Spring—the chance to put in farms and become self-sufficient—came, but so did seasonal sickness. Newel’s new-born son died, and then, crushingly, his wife, Sally, on 15 September 1834. He recorded: “Truely she died a martyr to the gospel of our Lord and Savior, Jesus Christ. She was of a frail constitution, and the hardships and privations she had to endure were more than she could survive.”
Ill himself and trying to care for his aged Aunt Esther and one surviving child, a little son named Samuel, Newel heard the Prophet’s call for labor on the Kirtland Temple. “Hardly able to walk,” he set out with others on the 900 mile journey. By the time he arrived, he was feeling so much better, he was “preaching the gospel to those who would listen.” 29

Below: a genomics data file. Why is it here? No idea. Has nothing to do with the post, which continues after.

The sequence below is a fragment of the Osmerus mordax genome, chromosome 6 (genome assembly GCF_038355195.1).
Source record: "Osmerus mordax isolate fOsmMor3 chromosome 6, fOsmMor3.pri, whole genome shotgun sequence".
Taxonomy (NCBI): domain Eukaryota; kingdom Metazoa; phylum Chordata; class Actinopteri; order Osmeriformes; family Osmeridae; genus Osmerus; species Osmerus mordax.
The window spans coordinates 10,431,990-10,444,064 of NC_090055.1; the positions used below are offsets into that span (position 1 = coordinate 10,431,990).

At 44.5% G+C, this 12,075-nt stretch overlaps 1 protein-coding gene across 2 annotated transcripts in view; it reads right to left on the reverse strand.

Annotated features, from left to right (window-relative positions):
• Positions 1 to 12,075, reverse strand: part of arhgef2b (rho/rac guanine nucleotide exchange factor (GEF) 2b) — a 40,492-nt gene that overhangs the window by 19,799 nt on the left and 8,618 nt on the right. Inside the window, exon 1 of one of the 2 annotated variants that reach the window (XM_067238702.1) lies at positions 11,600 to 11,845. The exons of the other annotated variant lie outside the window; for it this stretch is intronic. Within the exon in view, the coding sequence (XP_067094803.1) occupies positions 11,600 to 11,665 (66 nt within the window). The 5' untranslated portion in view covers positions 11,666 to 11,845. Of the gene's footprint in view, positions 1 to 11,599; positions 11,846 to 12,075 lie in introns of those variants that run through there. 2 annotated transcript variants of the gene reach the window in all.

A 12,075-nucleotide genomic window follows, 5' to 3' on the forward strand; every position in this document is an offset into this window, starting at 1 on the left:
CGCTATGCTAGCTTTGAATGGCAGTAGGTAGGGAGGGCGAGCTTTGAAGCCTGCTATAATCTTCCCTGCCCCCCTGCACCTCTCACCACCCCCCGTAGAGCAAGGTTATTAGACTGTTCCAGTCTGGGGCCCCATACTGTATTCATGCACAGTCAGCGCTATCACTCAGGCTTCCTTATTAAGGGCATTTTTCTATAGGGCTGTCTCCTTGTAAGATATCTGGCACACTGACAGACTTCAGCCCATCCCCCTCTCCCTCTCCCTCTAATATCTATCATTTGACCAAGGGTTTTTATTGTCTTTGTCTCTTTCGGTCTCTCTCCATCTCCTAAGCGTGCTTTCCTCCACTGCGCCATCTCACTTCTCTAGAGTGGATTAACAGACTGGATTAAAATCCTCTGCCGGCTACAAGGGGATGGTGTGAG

While working on the temple, he boarded with the Hyrum Smith family and there met and married Lydia Godthwait Bailey, a young convert whose husband had deserted her several years earlier. The Prophet himself officiated at the wedding ceremony in Hyrum’s parlor, the first wedding he had performed. After the temple was dedicated, the young couple returned to Clay County, arriving 6 May 1836. The era of peace was over; the Missourians were insisting that all the Mormons leave. But literally impoverished by his illness and his uncompensated labor on the temple, Newel had to remain, bearing the threats and witnessing the persecutions of the Saints. Another personal loss soon followed—the death of his Aunt Esther.
Finally he accumulated enough capital to follow the body of the Saints to Caldwell County where forty acres of government land were purchased near Far West. Again mobs assembled. The Prophet was seized and the city sacked. In February 1839 Newel left Missouri for Nauvoo in the wake of Governor Boggs’s infamous “extermination order.” But again death visited their family and Newel’s sister Polly died on 27 April 1844 at the age of 33. Two months later, Joseph and Hyrum Smith were murdered, and soon the Saints were on the move again.